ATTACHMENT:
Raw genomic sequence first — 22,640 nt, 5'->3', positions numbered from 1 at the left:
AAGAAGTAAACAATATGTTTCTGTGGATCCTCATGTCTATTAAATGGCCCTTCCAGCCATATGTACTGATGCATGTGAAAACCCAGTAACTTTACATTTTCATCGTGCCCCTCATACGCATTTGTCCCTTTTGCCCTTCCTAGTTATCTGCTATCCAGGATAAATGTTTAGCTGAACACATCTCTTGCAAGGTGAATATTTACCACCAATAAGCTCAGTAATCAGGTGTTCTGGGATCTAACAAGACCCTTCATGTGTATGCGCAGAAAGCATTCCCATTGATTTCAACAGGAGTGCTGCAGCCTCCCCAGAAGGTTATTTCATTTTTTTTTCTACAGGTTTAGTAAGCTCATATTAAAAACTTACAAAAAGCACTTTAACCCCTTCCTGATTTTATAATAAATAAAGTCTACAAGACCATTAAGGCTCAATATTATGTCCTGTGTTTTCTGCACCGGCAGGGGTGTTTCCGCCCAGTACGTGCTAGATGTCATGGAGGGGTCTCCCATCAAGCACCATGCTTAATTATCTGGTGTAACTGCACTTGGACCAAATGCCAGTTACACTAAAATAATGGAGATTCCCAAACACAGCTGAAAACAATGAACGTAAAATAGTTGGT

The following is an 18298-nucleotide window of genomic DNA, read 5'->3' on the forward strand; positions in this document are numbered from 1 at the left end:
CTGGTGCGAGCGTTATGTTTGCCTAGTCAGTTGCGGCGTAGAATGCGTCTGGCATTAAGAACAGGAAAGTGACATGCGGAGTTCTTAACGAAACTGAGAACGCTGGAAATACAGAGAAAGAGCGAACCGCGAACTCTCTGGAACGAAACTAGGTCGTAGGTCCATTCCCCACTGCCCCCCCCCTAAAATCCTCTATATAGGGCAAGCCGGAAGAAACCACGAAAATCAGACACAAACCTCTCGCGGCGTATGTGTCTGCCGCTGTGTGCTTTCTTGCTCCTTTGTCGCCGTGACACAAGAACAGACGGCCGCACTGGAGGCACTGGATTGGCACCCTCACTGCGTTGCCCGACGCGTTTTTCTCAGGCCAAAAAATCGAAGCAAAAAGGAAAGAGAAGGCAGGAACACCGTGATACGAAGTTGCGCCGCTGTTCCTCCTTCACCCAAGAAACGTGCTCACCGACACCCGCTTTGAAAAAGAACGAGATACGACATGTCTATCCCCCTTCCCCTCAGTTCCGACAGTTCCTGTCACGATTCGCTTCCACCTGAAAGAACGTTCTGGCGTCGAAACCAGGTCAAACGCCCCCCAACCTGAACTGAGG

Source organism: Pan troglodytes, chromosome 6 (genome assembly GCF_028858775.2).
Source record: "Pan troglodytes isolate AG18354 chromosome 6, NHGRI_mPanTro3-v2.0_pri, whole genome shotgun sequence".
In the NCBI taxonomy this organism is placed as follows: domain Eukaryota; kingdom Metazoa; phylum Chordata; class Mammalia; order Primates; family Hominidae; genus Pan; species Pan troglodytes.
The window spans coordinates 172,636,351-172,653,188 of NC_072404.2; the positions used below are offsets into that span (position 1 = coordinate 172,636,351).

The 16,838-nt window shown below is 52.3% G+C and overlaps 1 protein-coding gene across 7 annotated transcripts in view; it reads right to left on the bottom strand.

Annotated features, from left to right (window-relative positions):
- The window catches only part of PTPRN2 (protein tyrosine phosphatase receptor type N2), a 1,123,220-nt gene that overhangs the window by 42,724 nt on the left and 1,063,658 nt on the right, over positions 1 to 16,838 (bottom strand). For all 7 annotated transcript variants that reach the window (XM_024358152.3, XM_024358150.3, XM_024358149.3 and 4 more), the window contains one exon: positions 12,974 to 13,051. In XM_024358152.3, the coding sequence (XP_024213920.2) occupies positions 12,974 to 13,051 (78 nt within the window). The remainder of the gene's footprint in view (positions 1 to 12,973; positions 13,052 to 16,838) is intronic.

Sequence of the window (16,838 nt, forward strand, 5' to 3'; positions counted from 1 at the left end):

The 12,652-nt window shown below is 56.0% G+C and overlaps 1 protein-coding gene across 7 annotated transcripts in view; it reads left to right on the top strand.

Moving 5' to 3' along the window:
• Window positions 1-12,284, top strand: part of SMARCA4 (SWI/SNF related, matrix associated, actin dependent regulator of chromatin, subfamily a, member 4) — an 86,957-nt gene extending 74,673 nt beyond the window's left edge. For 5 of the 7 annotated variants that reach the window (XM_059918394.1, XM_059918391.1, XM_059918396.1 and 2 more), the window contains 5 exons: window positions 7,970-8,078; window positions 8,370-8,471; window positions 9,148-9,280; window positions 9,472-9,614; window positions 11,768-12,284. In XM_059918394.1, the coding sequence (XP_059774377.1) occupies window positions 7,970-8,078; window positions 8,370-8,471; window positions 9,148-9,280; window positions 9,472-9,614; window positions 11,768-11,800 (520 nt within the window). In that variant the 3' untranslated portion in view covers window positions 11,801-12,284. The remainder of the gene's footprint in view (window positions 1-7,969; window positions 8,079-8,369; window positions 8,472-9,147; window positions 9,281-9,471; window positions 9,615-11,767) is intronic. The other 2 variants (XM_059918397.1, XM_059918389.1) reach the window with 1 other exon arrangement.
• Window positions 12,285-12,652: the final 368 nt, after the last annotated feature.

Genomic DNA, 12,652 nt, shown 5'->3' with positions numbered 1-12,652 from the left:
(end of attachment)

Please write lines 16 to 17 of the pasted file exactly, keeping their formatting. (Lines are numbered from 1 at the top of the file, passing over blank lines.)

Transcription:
• Window positions 12,285-12,652: the final 368 nt, after the last annotated feature.

Genomic DNA, 12,652 nt, shown 5'->3' with positions numbered 1-12,652 from the left: